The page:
Since it is a little past June, many of us are involved in that ritual called mid-year reviews.
Today on LinkedIn I ran across a posting making the argument for a strong “performance management” system. What exactly does this mean – performance management?
It has the feeling of one of those consulting buzzwords.
What is Performance Management (in theory)?
According to Wikipedia – “Performance management (PM) includes activities that ensure that goals are consistently being met in an effective and efficient manner.”
That being said, I am all for performance management. We do our jobs in order to achieve a result. Some of us do our jobs better than others. Some of us do better in some areas, some do better in others. Some of us are not doing as well overall and need to do better. I get all that.
Upon thinking about it, who can be against that? Ensuring goals are being met…that has got to rank up there close with apple pie and momma.
What is Performance Management (in practice)?
In some companies it boils down to setting a series of “SMART” goals for all of its employees: the acronym standing for Specific, Measurable, Achievable, Realistic, and Timely. This sounds good too – in theory.
Problems with Performance Management
Why is this a problem? For one, most of what goes on in a company is not measured. Not even close.
So when faced with a choice of “should we measure something new in order to have a goal” or “should we set a goal around something that is already being measured”, what is the default? Go with what is already being measured.
After all, this is the most “efficient and effective” route, isn’t it? So we limit the universe of goals to that which is easy to measure - the fallacy of measurability.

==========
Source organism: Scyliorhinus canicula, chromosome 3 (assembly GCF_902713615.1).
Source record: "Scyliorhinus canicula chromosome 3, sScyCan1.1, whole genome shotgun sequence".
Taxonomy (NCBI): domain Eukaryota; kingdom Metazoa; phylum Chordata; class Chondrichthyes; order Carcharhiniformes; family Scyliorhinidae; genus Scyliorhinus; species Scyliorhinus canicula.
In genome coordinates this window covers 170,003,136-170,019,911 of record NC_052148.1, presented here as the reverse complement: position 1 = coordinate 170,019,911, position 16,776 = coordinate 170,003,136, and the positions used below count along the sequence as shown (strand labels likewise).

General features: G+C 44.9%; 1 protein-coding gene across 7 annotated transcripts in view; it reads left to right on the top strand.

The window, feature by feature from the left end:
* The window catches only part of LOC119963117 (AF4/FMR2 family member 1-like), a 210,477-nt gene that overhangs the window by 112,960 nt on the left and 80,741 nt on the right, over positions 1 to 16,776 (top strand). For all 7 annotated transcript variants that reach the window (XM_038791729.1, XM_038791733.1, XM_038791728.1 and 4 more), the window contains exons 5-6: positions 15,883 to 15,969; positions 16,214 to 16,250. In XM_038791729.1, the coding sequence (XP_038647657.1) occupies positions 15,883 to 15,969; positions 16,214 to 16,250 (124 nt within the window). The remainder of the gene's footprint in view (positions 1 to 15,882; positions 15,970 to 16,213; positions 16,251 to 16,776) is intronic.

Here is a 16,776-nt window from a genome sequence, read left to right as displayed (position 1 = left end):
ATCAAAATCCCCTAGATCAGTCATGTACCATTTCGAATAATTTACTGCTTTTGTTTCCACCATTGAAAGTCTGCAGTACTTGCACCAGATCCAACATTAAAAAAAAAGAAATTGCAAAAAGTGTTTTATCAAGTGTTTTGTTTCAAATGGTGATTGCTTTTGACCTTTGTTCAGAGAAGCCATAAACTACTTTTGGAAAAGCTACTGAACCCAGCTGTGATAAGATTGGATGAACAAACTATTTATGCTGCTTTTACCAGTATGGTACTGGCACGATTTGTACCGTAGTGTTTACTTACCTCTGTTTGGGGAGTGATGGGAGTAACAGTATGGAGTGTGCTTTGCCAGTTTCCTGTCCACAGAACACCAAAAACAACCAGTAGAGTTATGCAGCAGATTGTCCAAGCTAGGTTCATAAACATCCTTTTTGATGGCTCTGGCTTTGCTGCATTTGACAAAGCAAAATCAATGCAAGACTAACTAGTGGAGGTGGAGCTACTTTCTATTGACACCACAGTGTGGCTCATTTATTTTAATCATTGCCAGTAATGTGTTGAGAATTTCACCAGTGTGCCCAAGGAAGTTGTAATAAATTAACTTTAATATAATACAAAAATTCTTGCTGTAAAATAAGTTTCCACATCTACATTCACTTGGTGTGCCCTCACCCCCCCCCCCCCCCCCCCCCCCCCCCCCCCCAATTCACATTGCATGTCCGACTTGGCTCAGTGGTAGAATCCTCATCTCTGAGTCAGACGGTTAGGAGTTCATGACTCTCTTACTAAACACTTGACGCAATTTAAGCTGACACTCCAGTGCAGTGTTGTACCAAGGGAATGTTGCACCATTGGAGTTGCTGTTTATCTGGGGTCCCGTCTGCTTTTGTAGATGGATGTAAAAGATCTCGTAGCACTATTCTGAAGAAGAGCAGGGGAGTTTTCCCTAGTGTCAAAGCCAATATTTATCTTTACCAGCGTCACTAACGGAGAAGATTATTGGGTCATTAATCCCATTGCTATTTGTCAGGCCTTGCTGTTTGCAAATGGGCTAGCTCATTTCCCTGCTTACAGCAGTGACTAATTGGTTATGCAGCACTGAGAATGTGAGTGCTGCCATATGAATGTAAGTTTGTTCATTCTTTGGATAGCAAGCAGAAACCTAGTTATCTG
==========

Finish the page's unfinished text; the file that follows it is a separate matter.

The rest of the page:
The second problem can be termed the “Fallacy of annual prescience”.
Let’s say that at the beginning of 2008, when we did not yet know we were in a recession, we had a specific goal of improving our return on invested capital by 10%, measurable by NOPAT / invested capital, at the time of the establishment considered achievable and realistic over the following year’s timeframe. Put a checkmark on all the elements of SMART.
Say we ended the year where we started, with bank capital still relatively available, able to access the public markets if we dared, and our operations performance throughout the last quarter break-even or better?
By almost any measure, given what went on during the financial crisis, that would have been an astounding success, passing by far the median corporate performance and probably landing us in the top 20%. But what would it say according to our “SMART” goal? “Did not meet expectations”. No accolades (let alone bonus) for you!
Other problems to come….
I would love to hear your thoughts about performance management or your stories on this topic if you have them.
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